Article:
Kathleen Loock (Freie Universität Berlin)
Kathleen Loock is a post-doc research associate at the John F. Kennedy Institute for North American Studies at the Free University of Berlin. She is a member of the Research Unit "Popular Seriality: Aesthetics and Practice," and currently working on the project "Retrospective Serialization: Remaking as a Method of Cinematic Self-Historicizing." Kathleen received her PhD in American Studies from the University of Göttingen with a dissertation on the commemorative constructions and deconstructions of Christopher Columbus in the nineteenth- and twentieth-century United States, published as Kolumbus in den USA: Vom Nationalhelden zur ethnischen Identifikationsfigur (transcript, 2014). Her other publications include the coedited collections Of Body Snatchers and Cyberpunks: Student Essays on American Science Fiction Film (with Sonja Georgi; Göttingen UP, 2011) and Film Remakes, Adaptations and Fan Productions: Remake | Remodel (with Constantine Verevis; Palgrave Macmillan, 2012), and a special issue on serial narratives for the journal Literatur in Wissenschaft und Unterricht (2015).
Abstract: "'Match Them If You Can': The Cultural Work of 'Talker Remakes'"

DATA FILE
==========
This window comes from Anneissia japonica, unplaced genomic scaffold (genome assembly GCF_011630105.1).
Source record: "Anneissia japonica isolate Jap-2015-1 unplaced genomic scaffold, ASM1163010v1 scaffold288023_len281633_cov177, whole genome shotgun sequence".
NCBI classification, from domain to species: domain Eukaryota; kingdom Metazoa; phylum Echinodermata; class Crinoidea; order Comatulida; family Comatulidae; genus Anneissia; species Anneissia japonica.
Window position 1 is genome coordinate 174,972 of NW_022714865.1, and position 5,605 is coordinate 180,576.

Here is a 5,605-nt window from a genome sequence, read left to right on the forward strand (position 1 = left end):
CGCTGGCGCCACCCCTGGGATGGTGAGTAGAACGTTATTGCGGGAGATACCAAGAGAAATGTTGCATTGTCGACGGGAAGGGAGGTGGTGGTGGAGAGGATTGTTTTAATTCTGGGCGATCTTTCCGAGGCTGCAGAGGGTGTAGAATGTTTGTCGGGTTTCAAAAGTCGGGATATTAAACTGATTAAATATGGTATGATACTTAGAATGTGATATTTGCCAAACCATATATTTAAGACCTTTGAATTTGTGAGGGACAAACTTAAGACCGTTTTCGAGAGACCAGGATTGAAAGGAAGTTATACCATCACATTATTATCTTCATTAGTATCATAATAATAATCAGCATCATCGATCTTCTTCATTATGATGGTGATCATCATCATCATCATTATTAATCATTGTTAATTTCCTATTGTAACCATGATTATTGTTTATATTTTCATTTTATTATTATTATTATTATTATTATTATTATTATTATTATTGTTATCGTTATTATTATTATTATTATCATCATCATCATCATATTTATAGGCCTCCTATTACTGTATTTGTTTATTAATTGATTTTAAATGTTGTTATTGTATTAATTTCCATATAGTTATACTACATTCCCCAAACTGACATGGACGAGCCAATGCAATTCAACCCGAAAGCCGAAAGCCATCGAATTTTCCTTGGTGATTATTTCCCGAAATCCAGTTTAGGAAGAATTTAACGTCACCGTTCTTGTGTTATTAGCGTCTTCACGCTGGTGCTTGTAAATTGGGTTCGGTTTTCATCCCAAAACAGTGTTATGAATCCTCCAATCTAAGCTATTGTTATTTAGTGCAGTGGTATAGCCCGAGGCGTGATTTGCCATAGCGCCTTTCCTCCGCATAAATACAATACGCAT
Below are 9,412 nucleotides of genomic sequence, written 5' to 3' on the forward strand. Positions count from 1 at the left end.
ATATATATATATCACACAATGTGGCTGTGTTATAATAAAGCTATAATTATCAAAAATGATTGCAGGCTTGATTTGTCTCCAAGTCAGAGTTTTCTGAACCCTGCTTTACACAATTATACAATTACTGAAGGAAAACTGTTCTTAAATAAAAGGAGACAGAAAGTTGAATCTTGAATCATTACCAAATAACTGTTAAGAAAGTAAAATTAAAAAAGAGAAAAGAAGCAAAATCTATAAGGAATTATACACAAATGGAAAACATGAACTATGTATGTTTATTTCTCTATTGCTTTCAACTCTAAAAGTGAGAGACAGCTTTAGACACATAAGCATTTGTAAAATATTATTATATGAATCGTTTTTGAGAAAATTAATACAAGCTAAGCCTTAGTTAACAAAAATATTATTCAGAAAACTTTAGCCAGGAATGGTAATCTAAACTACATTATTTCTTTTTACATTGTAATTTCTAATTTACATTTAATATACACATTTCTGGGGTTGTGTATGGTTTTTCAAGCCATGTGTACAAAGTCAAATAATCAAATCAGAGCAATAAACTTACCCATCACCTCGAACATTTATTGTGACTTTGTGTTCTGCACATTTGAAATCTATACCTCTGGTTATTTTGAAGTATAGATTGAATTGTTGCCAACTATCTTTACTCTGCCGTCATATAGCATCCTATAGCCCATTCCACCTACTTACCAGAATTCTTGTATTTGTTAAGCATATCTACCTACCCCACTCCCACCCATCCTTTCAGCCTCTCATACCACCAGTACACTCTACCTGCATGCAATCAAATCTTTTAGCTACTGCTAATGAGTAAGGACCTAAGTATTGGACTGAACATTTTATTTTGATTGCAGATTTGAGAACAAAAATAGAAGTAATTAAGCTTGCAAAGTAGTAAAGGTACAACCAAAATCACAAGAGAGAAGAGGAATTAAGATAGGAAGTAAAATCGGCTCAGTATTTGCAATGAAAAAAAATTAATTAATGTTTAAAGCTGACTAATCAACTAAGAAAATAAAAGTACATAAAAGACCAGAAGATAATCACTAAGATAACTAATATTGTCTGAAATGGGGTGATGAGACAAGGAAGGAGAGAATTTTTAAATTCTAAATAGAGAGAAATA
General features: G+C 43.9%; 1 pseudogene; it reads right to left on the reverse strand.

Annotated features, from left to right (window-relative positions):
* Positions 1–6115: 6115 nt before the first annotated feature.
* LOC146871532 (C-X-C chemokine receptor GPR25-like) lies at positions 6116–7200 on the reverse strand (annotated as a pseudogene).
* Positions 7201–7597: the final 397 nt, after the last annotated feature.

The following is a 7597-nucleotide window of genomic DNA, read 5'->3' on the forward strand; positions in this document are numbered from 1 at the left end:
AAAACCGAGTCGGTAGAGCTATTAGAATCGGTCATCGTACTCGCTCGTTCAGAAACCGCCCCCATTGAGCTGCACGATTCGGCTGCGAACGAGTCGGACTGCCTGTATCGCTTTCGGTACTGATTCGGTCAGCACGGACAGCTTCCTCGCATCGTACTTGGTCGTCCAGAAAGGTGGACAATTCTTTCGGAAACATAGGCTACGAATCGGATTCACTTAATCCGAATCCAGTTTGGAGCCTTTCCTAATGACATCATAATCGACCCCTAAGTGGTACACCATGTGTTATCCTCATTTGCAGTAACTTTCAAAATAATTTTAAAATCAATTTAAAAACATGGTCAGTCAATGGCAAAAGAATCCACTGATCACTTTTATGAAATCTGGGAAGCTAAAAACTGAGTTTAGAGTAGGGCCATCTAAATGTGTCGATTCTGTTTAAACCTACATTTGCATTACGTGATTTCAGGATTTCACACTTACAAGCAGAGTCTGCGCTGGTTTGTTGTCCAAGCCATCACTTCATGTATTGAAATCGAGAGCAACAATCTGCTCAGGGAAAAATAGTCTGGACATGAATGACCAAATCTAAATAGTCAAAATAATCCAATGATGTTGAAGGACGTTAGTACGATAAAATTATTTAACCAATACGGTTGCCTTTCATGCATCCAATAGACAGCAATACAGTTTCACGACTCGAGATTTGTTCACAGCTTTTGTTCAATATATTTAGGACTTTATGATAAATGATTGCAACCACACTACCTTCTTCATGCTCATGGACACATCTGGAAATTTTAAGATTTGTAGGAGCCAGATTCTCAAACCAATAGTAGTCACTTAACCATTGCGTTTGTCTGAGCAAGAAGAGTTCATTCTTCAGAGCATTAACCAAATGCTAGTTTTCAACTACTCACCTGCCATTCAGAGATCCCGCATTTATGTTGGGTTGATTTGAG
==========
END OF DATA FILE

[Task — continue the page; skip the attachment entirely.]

During the transition to sound and throughout the 1930s, Hollywood remade a great number of former silent hits as talkies. Remaking was an established practice by that time, but since the coming of sound cinema attendance had decisively increased with between 80 and 90 million Americans going to see double features every week in theaters that remained open all year long. Until the early 1940s, studios produced from 400 to 800 films each year, and recycling old properties was both a way to meet the public demand for talkies when it was difficult to find fresh stories and to encourage return visits to the cinemas with tried and proven material. Hollywood movies had a "short shelf-life" at the time. They were essentially ephemeral commodities - quickly outdated and forgotten unless they were remade. In this sense, "talker remakes" replaced predecessors from the days of silent cinema with updated sound versions, yet in doing so they also preserved popular narratives for future media generations. In fact, they constructed these media generations and prompted them to recognize themselves as such in the ways their versions differed from earlier renditions of the same story. "Talker remakes" and the various paratexts that surrounded them evoked the memory of silent films as something of the past and framed the transition to sound as a narrative of technological progress. Thus, they made the historic development of cinema as a technological medium visible and ultimately helped to construct and communicate a cinematic past and archive.